Data and privacy will be Brexit battlegrounds, by Tony Connelly
In September 2018, the Marriott hotel chain discovered that the private details of up to 339 million people had been stolen from the company’s guest reservation database in a massive hacking operation going back years.
Names and addresses, phone numbers, email addresses, passport numbers, credit card numbers and expiry dates, loyalty card information, dates of birth, gender, arrival and departure information, reservation dates were all hacked.
The British data protection authority announced a fine of £92m (€108m) under the EU’s privacy regime, the General Data Protection Regulation (GDPR). Some 30 million of the affected guests were from EU or EFTA member states.
Thanks to GDPR, privacy regulators in other member states did not need to take action on behalf of their citizens – the British regulator, the Information Commissioner’s Office (ICO), was in the driving seat to investigate and punish the breach.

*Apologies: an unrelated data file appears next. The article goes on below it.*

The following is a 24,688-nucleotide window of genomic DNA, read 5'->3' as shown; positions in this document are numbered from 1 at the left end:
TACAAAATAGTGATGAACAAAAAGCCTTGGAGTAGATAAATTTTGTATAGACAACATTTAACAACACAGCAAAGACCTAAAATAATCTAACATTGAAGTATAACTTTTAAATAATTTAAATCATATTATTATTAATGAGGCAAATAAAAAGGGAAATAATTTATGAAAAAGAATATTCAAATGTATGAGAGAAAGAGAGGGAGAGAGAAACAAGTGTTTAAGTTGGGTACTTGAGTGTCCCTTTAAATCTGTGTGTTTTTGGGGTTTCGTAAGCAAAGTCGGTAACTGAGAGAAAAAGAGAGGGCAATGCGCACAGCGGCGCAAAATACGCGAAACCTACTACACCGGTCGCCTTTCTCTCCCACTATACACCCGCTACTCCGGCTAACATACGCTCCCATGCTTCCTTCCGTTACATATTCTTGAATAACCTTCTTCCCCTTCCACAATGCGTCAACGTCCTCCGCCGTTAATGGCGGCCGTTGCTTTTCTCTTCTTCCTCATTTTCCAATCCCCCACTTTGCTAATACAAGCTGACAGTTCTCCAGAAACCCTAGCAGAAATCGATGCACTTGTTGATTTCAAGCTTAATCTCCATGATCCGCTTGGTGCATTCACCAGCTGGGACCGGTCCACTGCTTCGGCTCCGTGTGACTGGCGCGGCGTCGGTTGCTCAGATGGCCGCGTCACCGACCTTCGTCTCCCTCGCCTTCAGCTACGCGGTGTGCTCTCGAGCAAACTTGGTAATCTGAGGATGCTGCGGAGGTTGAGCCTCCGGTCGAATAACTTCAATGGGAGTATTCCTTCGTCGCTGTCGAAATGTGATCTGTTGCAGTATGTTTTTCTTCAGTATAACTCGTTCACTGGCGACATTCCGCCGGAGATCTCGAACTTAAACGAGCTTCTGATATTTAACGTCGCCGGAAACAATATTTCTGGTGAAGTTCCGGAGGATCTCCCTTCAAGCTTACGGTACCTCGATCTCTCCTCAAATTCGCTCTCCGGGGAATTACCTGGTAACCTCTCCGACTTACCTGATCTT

Now with Brexit, the UK will be out of the GDPR.
“With the ICO outside the tent,” says Helen Dixon, Ireland’s Data Protection Commissioner (DPC), “if [Marriott] suffered a breach those member states would have to take their own enforcement action. We can’t turn to the UK any longer and say you’re the lead authority. It increases the workloads on all of us.”
However, Brexit will have much more far-reaching consequences for Ireland’s place in the deepening matrix of consumer privacy, big data, organised crime and state surveillance.
Data generated by online consumer activity is now an extraordinarily valuable commodity which flits instantaneously around the globe.
Consumers and governments struggle to balance privacy with the fight against crime and terrorism; multinationals want to limit its regulation; authoritarian states want to use data to control citizens.
“For the US,” Pascal Lamy, the former Director-General of the World Trade Organisation (WTO) told a conference in Brussels this week, “data is there to buy and sell. For Europe data is private property. For China data belongs to the state and the Party.”
Within that three-way struggle, Ireland has been under an unusually harsh spotlight because it hosts a disproportionately large number of global multinationals uniquely powered by, and associated with, the harvesting of consumer data.